Roughly a third of all cold-case murder charges filed in Hampton Roads in the past decade were later dropped, dismissed, or reduced to something else. That’s the conclusion of a NewsChannel 3 investigation that tracked the outcome of cases against 38 men charged with murder in cold cases. Fifteen saw murder charges reduced to something lesser, or had the charges go away entirely.
Our research shows in many of those failed cases, police counted on unreliable witnesses or jailhouse snitches who, when it came time for court, were not deemed credible.
“They got my hopes up high,” said Joyce Penny, who waited 10 years for an arrest in the Newport News murder of her son Tony Wynn. “There was finally going to be closure. And to find out the people they were relying on to testify were liars.”
NewsChannel 3 found few police departments kept a separate accounting of cold-case murders. We compiled a list of arrests from records provided under the Freedom of Information Act, news archives and police news releases. Our research shows the most murder charges are dropped in Portsmouth, where the Commonwealth’s Attorney disputed our methodology.
“I disagree with your conclusions completely,” said Earle Mobley, Portsmouth’s top prosecutor. “What we’re trying to do is to take the bad actors off the street for as long as possible. And sometimes that means we need to cut deals with people.”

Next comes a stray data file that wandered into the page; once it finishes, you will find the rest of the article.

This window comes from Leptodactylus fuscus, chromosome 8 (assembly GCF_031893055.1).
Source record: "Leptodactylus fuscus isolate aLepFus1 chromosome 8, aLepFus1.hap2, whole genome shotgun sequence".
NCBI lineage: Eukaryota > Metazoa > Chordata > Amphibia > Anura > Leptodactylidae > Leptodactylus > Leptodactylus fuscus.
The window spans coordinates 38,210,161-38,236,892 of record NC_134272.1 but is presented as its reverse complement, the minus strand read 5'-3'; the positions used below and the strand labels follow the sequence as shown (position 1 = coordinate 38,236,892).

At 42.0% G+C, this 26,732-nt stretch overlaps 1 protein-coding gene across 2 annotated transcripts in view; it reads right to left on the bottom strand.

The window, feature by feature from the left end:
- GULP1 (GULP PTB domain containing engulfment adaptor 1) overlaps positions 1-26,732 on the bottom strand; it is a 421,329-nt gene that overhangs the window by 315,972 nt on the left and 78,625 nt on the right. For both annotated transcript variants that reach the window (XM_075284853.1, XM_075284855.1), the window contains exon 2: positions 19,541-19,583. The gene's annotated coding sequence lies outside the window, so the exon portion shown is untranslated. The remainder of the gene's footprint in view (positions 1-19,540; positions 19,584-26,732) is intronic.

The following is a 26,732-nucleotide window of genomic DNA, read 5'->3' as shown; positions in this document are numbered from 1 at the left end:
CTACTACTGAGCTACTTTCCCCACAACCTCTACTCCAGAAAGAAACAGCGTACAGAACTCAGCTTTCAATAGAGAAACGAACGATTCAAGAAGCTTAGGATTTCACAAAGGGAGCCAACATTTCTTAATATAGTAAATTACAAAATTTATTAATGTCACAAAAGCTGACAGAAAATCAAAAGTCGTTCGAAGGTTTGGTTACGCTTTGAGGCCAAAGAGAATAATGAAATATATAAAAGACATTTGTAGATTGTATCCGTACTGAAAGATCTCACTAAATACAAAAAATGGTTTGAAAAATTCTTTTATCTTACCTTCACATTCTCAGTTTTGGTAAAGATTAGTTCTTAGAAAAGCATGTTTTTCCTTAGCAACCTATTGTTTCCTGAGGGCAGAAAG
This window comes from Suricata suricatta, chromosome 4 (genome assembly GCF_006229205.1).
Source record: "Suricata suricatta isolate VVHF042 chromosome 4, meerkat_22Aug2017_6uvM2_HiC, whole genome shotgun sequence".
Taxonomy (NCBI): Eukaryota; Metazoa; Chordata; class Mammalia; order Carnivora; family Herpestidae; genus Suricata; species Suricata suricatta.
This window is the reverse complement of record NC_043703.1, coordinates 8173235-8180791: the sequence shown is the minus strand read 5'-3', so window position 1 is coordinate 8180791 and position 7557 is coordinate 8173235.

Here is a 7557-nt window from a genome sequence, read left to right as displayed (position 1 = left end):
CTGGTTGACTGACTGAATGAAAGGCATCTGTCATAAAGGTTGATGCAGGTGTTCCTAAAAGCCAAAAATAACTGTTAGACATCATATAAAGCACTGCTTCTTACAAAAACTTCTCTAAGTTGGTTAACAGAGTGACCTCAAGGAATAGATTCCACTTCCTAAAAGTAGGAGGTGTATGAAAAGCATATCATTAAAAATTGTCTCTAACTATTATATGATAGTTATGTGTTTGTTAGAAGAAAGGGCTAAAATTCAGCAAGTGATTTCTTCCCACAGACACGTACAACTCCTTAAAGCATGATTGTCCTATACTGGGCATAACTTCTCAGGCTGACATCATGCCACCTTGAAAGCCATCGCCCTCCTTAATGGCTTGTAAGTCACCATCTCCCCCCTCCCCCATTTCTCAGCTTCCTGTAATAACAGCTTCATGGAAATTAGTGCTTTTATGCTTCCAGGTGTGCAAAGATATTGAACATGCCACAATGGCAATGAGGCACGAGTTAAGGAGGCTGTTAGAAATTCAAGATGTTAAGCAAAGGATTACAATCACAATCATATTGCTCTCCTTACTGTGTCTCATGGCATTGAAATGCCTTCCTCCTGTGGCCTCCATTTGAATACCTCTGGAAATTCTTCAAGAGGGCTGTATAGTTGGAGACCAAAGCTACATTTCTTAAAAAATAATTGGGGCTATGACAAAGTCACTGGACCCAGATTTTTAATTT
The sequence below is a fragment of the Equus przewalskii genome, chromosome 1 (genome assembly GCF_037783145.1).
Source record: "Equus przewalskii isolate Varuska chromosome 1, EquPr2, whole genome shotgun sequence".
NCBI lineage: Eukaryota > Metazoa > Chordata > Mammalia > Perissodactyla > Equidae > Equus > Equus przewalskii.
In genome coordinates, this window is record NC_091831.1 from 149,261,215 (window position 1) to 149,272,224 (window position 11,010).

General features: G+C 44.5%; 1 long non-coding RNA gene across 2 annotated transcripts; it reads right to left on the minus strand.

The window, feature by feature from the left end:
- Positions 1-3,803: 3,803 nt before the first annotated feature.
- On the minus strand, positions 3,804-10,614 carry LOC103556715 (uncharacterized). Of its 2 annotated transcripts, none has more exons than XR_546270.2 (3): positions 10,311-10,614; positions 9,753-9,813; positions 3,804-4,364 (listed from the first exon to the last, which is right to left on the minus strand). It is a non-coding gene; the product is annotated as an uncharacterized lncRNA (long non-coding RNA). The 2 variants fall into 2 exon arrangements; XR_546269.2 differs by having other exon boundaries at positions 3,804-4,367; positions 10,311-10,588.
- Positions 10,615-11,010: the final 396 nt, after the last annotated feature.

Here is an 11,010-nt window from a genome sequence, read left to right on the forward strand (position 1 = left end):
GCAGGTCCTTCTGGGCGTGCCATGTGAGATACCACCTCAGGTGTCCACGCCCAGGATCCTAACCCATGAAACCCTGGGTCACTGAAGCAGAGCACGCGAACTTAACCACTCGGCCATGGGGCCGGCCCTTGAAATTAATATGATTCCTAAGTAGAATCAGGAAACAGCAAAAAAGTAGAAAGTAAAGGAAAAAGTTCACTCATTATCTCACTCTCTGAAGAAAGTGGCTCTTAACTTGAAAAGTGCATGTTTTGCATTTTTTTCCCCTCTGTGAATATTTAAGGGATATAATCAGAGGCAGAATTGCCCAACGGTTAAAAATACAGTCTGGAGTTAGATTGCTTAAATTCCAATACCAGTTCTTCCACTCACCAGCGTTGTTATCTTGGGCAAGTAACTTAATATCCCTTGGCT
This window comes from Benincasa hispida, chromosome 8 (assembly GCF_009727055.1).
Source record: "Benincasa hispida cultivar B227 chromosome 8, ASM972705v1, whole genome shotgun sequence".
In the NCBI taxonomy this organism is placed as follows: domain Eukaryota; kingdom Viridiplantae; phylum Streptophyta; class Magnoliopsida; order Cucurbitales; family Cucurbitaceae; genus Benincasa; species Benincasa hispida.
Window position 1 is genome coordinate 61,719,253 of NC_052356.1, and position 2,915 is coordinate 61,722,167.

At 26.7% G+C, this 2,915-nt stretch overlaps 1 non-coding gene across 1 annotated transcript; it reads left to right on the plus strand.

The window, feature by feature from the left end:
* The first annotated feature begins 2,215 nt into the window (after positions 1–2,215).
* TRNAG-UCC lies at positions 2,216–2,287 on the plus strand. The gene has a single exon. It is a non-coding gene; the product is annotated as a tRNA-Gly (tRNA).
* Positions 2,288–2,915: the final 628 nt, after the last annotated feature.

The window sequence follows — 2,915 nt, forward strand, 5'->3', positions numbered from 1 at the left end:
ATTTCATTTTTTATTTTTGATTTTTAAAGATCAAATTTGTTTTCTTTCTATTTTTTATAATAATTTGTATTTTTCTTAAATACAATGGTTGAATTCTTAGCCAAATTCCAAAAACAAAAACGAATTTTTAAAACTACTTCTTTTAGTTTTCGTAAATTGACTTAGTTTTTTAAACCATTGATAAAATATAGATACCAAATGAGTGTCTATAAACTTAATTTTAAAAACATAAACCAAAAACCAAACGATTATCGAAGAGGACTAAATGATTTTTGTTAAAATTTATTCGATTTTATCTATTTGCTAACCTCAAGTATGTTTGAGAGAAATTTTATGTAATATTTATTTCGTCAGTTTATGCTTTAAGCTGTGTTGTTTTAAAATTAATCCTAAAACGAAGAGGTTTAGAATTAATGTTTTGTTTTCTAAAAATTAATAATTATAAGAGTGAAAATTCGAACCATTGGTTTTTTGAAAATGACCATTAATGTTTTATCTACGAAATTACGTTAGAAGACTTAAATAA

Mobley says he is not afraid to charge people with murder based on limited evidence. And in many cases, he will charge several people with the same murder, even though only one pulled the trigger. That eventually means some have charges reduced or dropped.
“If we can get our hooks into some of them, and charge them, we use them as witnesses sometimes,” he said. “Sometimes it works and sometimes it doesn’t.”
It didn’t work in the case of Vernon Mills. Mobley says police assured him a prison informant, and another witness, were willing to testify that Mills fatally shot two people in a car and wounded a third in 1998. But when Mobley sent prosecutors to talk to the inmate, the inmate declared he’d never spoken to police. And then no one could locate the other witnesses.
“That’s a tough loss for us,” he said. “I clearly recognize that.”
Mobley’s strategy still nets more convictions than Virginia Beach prosecutors get, where detectives responding to our open-records request said they had not made an arrest in a cold-case murder in the past 10 years. A Beach Police spokeswoman responded: “Sometimes there is just not enough evidence to make an arrest.”
In Portsmouth, Mobley says he doesn’t care about his cold-case conviction record. He still counts it as a victory even when an accused killer pleads guilty to lesser charges. He says he could boost his numbers by ignoring tough cases, but says that’s not what he was elected to do.
“That’s not justice,” he said. “That’s not what our job is about. Our job is not to make the numbers look good. My job is to do justice here. And I take it pretty damn serious. I want to do the right thing … and if my conviction rate goes down because of it, so be it.”